Trade partially hydrogenated vegetable oil (full of trans fats) for cold-pressed extra virgin olive oil, and swap out starchy carbs like potatoes for foods full of soluble fiber like whole grain rice. Here are some other tips for lowering your LDL and increasing your HDL cholesterol levels with your diet.

Healthy Fats

Look into diets like the Mediterranean or ketogenic diet for the healthiest fats to eat. This includes fatty fish, avocado, and heart-healthy nuts like walnuts and almonds.

By replacing saturated fats with unsaturated fats, people have been able to lower their LDL cholesterol by up to 11% in 2 months. A few swaps can make a significant positive impact, like nut milks for cow’s milk, or fish instead of beef. The omega-3 fatty acids in fish like herring, mackerel, and salmon also contribute to heart health, and omega-3s are found in walnuts and flaxseeds as well.

Soluble Fiber

Fiber-rich foods like whole grain oats, beans, and fruits like oranges and apples help too. How? Because you can’t digest soluble fiber, but your beneficial gut bacteria can. Not only does having a strong battalion of gut defenders help keep you protected from viruses and bacterial infections, but soluble fiber also helps absorb bile acids (made from cholesterol) and liquid, adding comfortable bulk to your stool so you’re less likely to suffer from constipation or diarrhea.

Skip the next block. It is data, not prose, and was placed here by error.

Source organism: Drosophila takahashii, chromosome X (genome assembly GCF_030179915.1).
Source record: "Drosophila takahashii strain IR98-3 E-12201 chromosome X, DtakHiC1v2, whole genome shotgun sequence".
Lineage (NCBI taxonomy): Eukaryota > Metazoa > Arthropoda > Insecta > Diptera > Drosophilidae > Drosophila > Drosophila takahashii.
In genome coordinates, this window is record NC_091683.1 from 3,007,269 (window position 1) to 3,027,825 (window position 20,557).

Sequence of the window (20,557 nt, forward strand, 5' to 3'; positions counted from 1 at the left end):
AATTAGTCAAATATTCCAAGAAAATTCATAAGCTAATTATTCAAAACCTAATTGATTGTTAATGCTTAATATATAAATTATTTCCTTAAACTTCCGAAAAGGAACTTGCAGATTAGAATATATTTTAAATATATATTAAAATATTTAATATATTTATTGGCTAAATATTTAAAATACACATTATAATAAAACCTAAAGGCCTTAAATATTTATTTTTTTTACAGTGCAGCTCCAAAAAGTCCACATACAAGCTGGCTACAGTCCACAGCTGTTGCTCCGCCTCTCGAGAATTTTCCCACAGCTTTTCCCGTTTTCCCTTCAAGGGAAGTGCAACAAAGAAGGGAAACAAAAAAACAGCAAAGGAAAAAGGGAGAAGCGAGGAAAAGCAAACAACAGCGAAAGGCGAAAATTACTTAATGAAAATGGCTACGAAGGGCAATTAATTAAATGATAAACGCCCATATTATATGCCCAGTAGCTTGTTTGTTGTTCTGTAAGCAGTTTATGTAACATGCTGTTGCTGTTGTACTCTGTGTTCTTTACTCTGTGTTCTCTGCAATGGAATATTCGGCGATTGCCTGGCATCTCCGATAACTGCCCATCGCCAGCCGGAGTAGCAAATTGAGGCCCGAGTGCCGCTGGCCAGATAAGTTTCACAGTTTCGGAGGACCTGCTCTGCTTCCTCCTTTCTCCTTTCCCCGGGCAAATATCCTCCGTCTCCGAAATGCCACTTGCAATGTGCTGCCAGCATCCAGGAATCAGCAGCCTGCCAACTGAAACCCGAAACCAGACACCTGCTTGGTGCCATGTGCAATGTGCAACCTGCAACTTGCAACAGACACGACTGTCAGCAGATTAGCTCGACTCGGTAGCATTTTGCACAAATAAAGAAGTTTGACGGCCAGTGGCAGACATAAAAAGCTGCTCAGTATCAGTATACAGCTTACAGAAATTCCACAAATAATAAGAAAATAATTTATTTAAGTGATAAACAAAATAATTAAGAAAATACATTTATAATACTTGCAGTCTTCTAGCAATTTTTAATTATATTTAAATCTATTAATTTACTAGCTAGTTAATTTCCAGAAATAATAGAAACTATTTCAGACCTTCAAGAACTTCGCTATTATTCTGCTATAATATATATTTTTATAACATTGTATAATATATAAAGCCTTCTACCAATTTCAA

Just 1 month of eating fiber regularly could contribute to a 10% reduction in LDL and total cholesterol levels.

Herbs, Spices, and Supplements

The American Heart Association has a recipe page for heart-healthy and cholesterol-lowering meals. In those recipes you’ll find ingredients like garlic, ginger, and turmeric: natural spices that can help boost your health. VeggieShake has a long list of smoothie recipes, many of which are designed for weight loss and heart health.

The antioxidants in these herbs and spices can help naturally dilate your blood vessels and improve your circulation, and there are numerous natural supplements (like psyllium husk and niacin, aka vitamin B3, found in certain mushrooms) that can also help, perhaps even to the point that you don’t need pharmaceutical medications to treat your hyperlipidemia, or the side effects they often come with.

Be Heart Smart

Heart-healthy foods include natural whole foods, herbs and spices, and beverages like green tea and moon milk. A heart-smart diet combined with even a light amount of exercise can help you lose weight, improve your blood lipid levels of triglycerides, and lower cholesterol naturally. A condition like hyperlipidemia, if discovered early enough, is a warning that can be heeded—ask your doctor for advice on eating a cholesterol-lowering diet, and it may well improve your life in a multitude of ways.